When Kevin Slowey last took the mound at Citi Field, he found himself in the game that seemingly would never end.
It was June 8, 2013, and the Marlins and Mets engaged in a marathon that lasted 20 innings and eclipsed six hours and 25 minutes.
The Marlins ended up prevailing, 2-1. Jose Fernandez went six innings for Miami, and Matt Harvey threw seven innings. But the bullpens decided it. And Slowey emerged as the winning pitcher, logging seven innings while striking out eight.
"I remember there weren't a whole lot of clean innings, on either side," Slowey said. "There were a lot of opportunities, a lot of chances. I remember coming up to bat in the 14th and the 17th. There were a lot of times being up there. It was a new experience. It's the longest game I've ever been a part of. It was one of longest games I'd ever seen."
On Saturday, the Marlins and Mets will be hoping for a much crisper, shorter contest.
Slowey will get the start, appearing at Citi Field for the first time since the 20-inning affair.
New York is going with Jenrry Mejia, who was in the Minor Leagues at the time of the marathon game.
The Mets claimed this weekend's series opener with a 4-3 walk-off win over Miami in the ninth inning.
Mejia heads into Saturday on a roll. The 24-year-old is 3-1 with a 1.99 ERA, striking out 25 in 22 2/3 innings. In his last outing, Mejia threw 6 2/3 innings, giving up no earned runs in a win over the Cardinals.
From the start, Mejia was superb, striking out five over his first three innings. Showing no ill effects from the blister that forced him out of his previous outing after only 77 pitches, he buzzed his way through six innings without much issue.
"It bothered me a little bit, but last year I felt pain in here," Mejia said after the game.
Mejia has dealt with enough medical issues, like right elbow cleanup surgery, that he acted like a blister was a minor ailment.
Slowey, meanwhile, has not been involved in a decision in five games (one start).
The veteran right-hander opened the season as a long reliever, but he is getting his second start in place of Jacob Turner, who is on the disabled list with a right shoulder sprain.
"I'll go out there for as long as they want to keep me out there," Slowey said.
Mets: Softening schedule still presents challenges
Though the Marlins entered this weekend's series at Citi Field in last place in the NL East, the second-place Mets -- sitting just two games above them in the standings -- were not about to overlook their division rivals. In particular, New York's pitchers' meeting Friday focused on the top third of Miami's lineup: Christian Yelich, Marcell Ozuna and Giancarlo Stanton.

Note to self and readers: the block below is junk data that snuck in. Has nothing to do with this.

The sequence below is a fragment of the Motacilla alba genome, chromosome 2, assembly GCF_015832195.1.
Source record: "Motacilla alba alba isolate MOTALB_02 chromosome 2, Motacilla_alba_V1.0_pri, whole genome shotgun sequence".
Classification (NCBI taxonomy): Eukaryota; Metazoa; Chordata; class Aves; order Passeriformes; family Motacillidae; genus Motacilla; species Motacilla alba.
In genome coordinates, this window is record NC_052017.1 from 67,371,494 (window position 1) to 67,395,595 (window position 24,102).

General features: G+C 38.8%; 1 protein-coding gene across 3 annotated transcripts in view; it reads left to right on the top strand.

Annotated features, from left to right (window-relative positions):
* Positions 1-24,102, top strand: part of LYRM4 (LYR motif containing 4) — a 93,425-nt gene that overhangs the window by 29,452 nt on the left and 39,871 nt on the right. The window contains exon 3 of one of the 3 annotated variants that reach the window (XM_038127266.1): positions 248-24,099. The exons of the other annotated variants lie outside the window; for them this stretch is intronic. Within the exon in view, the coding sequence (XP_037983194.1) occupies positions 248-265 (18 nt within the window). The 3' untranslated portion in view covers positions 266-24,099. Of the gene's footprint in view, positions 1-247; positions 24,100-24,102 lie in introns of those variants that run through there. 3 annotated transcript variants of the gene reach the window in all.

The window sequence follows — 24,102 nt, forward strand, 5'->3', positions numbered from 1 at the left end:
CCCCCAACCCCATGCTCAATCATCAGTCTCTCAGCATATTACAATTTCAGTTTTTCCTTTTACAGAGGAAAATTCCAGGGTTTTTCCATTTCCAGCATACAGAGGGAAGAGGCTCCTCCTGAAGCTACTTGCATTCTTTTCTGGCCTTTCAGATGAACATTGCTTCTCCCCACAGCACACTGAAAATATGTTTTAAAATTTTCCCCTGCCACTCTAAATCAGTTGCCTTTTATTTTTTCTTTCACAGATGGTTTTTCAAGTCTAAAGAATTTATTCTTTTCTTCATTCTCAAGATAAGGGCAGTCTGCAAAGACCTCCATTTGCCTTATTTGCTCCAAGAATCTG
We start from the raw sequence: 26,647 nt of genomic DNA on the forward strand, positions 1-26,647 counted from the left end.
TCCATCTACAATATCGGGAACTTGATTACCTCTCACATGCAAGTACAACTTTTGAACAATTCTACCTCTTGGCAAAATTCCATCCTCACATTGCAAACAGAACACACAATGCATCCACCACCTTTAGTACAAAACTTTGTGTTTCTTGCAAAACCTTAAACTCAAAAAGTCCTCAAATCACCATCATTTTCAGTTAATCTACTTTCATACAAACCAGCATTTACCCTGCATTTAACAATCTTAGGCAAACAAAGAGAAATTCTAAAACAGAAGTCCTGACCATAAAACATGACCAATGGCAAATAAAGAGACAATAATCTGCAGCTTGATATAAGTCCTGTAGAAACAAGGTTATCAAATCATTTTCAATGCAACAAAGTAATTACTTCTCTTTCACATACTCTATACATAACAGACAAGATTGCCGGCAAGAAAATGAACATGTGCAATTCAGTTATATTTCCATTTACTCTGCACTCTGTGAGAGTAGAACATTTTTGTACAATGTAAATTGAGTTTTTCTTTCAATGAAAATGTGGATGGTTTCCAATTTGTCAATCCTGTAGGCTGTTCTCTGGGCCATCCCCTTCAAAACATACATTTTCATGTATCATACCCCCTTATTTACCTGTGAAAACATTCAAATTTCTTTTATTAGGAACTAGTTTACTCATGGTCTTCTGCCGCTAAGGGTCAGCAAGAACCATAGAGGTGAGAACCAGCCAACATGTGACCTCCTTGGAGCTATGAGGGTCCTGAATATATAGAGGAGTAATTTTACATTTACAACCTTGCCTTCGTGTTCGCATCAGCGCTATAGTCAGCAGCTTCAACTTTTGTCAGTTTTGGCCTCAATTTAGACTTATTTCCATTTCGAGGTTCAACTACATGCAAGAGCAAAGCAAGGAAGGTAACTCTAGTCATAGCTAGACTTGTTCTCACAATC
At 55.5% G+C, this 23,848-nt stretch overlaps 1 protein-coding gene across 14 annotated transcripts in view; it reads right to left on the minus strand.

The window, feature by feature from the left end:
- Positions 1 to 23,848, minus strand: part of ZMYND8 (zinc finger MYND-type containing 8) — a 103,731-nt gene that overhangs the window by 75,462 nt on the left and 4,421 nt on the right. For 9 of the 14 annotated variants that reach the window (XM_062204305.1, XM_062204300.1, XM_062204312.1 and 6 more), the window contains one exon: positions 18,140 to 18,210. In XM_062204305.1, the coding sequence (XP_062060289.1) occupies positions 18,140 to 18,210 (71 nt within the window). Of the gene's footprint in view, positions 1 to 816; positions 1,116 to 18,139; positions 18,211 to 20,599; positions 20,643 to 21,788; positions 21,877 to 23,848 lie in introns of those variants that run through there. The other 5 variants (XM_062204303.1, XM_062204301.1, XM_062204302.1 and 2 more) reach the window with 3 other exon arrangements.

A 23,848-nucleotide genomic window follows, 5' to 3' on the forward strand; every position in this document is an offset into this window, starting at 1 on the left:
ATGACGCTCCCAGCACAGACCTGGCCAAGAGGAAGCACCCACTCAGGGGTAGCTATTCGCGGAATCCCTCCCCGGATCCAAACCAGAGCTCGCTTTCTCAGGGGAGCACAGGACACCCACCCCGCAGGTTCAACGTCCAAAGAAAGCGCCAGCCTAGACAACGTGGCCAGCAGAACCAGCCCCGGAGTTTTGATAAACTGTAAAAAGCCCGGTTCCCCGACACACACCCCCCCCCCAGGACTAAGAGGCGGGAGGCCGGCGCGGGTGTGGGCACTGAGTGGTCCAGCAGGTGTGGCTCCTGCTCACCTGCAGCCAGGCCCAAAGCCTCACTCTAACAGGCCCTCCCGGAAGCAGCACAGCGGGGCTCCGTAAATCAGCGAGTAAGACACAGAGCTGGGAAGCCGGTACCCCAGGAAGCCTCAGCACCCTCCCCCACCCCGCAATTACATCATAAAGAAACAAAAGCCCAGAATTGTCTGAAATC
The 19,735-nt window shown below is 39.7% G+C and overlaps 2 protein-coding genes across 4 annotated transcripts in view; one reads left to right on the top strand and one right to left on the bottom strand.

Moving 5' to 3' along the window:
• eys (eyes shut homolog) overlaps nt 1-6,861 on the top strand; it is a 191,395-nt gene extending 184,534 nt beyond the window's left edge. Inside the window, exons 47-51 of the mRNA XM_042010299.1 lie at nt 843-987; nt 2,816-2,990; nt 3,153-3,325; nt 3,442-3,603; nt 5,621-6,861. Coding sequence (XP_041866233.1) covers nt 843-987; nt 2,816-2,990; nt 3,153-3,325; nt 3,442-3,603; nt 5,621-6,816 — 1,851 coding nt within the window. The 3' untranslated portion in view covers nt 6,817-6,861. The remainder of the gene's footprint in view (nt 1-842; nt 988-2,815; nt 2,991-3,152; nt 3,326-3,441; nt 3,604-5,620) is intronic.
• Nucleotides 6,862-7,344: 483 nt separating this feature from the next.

"They're all very, very good players," manager Terry Collins said. "Those top three guys -- Yelich, Ozuna and Stanton -- are three of the real top talented young players in the game. They're very tough. They're swinging the bats good, obviously. You've got to keep people off the bases, because if Giancarlo gets something he can handle, he can put multiple runs up there in a hurry."
Still, the Mets are thrilled to be done with one of the toughest stretches of their entire season. Their previous six games had come against the defending NL champion Cardinals and NL East champion Braves, on the heels of a nine-game road trip through Atlanta, Los Angeles and Arizona. After this weekend's series, the Mets embark on a 10-game road swing through Philadelphia, Colorado and Miami -- playing third- through fifth-place teams in each stop.
Marlins: Finding late-inning relief help
The Marlins' bullpen has certainly struggled in the late innings, and the club is looking for someone to step up. Lefty Mike Dunn and right-hander A.J. Ramos have handled the bulk of the eighth-inning load.
The hope is Carlos Marmol, the most experienced of the group, will emerge to take charge of the inning. Marmol, however, is overcoming a tight right hamstring that he suffered on Wednesday in Atlanta.
Marmol is cleared to return, but chances are he will sit out a couple of more games, especially if the weather is chilly in New York.
Dunn has had a rough go.
"I think it's been some pitching behind in counts and making some mistakes up in the zone as well," manager Mike Redmond said. "I think with pitchers, it's always centered around the same things. It's getting behind hitters and making mistakes up in the zone. It's the same for everyone. When they're going, they're consistently down in the zone and ahead. It's consistently strike one, strike two."
• Yelich had his personal-best 17-game hitting streak come to an end after going 0-for-4 with a walk on Friday night. The Miami left fielder batted .366 (26-for-71) during the stretch that began on April 3.
• In the loss, Steve Cishek had his Marlins record streak of 33 consecutive saves also come to an end. The closer last was unable to convert a save chance on June 4, 2003, at Philadelphia.
• The Mets have rallied for nine of their 13 wins, including two when trailing after eight innings.
• Over their last 11 games, Mets pitchers have a 1.81 ERA (14 earned runs in 69 2/3 innings).